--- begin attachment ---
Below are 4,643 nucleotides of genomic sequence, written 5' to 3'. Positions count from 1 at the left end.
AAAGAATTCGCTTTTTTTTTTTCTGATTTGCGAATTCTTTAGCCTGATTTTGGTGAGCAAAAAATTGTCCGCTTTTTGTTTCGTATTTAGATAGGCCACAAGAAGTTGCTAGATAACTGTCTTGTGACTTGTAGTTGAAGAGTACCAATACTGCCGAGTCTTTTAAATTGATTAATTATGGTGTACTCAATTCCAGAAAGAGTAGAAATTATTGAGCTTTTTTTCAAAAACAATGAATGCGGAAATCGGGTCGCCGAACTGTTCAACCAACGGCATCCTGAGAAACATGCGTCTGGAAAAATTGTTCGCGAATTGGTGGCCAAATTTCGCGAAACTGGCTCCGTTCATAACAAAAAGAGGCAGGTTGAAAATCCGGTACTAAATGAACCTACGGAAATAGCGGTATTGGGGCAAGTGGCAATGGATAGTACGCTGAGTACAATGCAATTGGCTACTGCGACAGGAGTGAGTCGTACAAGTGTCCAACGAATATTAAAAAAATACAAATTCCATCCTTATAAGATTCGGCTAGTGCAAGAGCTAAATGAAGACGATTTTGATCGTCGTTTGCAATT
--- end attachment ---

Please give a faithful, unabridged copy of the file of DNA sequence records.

Below are 4,643 nucleotides of genomic sequence, written 5' to 3'. Positions count from 1 at the left end.
AAAGAATTCGCTTTTTTTTTTTCTGATTTGCGAATTCTTTAGCCTGATTTTGGTGAGCAAAAAATTGTCCGCTTTTTGTTTCGTATTTAGATAGGCCACAAGAAGTTGCTAGATAACTGTCTTGTGACTTGTAGTTGAAGAGTACCAATACTGCCGAGTCTTTTAAATTGATTAATTATGGTGTACTCAATTCCAGAAAGAGTAGAAATTATTGAGCTTTTTTTCAAAAACAATGAATGCGGAAATCGGGTCGCCGAACTGTTCAACCAACGGCATCCTGAGAAACATGCGTCTGGAAAAATTGTTCGCGAATTGGTGGCCAAATTTCGCGAAACTGGCTCCGTTCATAACAAAAAGAGGCAGGTTGAAAATCCGGTACTAAATGAACCTACGGAAATAGCGGTATTGGGGCAAGTGGCAATGGATAGTACGCTGAGTACAATGCAATTGGCTACTGCGACAGGAGTGAGTCGTACAAGTGTCCAACGAATATTAAAAAAATACAAATTCCATCCTTATAAGATTCGGCTAGTGCAAGAGCTAAATGAAGACGATTTTGATCGTCGTTTGCAATT